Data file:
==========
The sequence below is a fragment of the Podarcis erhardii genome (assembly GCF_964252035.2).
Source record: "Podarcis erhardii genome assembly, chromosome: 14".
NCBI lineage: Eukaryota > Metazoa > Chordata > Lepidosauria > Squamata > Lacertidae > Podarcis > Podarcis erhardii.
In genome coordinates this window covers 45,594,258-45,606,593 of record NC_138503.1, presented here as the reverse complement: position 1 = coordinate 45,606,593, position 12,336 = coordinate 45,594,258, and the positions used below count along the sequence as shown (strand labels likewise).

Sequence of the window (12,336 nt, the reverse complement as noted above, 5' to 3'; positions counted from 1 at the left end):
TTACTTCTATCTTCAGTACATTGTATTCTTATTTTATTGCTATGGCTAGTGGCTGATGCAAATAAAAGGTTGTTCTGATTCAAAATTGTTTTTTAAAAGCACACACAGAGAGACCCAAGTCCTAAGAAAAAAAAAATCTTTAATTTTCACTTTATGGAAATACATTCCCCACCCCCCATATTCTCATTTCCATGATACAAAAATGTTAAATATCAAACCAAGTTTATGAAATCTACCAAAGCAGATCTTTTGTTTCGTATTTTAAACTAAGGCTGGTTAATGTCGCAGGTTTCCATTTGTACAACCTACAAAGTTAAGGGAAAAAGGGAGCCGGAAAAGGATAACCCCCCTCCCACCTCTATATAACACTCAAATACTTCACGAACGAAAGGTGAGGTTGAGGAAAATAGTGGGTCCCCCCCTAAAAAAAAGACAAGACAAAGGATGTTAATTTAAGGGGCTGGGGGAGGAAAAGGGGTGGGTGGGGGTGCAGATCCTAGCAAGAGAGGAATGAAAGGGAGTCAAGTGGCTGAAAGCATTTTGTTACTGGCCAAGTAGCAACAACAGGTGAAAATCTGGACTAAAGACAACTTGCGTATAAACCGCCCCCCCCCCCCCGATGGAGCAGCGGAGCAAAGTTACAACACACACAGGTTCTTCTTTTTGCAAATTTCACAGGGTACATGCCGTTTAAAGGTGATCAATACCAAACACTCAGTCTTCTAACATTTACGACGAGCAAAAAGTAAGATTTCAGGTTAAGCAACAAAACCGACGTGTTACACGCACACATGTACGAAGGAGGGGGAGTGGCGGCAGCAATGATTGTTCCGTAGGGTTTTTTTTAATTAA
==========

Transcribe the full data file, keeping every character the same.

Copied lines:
The sequence below is a fragment of the Podarcis erhardii genome (assembly GCF_964252035.2).
Source record: "Podarcis erhardii genome assembly, chromosome: 14".
NCBI lineage: Eukaryota > Metazoa > Chordata > Lepidosauria > Squamata > Lacertidae > Podarcis > Podarcis erhardii.
In genome coordinates this window covers 45,594,258-45,606,593 of record NC_138503.1, presented here as the reverse complement: position 1 = coordinate 45,606,593, position 12,336 = coordinate 45,594,258, and the positions used below count along the sequence as shown (strand labels likewise).

Sequence of the window (12,336 nt, the reverse complement as noted above, 5' to 3'; positions counted from 1 at the left end):
TTACTTCTATCTTCAGTACATTGTATTCTTATTTTATTGCTATGGCTAGTGGCTGATGCAAATAAAAGGTTGTTCTGATTCAAAATTGTTTTTTAAAAGCACACACAGAGAGACCCAAGTCCTAAGAAAAAAAAAATCTTTAATTTTCACTTTATGGAAATACATTCCCCACCCCCCATATTCTCATTTCCATGATACAAAAATGTTAAATATCAAACCAAGTTTATGAAATCTACCAAAGCAGATCTTTTGTTTCGTATTTTAAACTAAGGCTGGTTAATGTCGCAGGTTTCCATTTGTACAACCTACAAAGTTAAGGGAAAAAGGGAGCCGGAAAAGGATAACCCCCCTCCCACCTCTATATAACACTCAAATACTTCACGAACGAAAGGTGAGGTTGAGGAAAATAGTGGGTCCCCCCCTAAAAAAAAGACAAGACAAAGGATGTTAATTTAAGGGGCTGGGGGAGGAAAAGGGGTGGGTGGGGGTGCAGATCCTAGCAAGAGAGGAATGAAAGGGAGTCAAGTGGCTGAAAGCATTTTGTTACTGGCCAAGTAGCAACAACAGGTGAAAATCTGGACTAAAGACAACTTGCGTATAAACCGCCCCCCCCCCCCCGATGGAGCAGCGGAGCAAAGTTACAACACACACAGGTTCTTCTTTTTGCAAATTTCACAGGGTACATGCCGTTTAAAGGTGATCAATACCAAACACTCAGTCTTCTAACATTTACGACGAGCAAAAAGTAAGATTTCAGGTTAAGCAACAAAACCGACGTGTTACACGCACACATGTACGAAGGAGGGGGAGTGGCGGCAGCAATGATTGTTCCGTAGGGTTTTTTTTAATTAA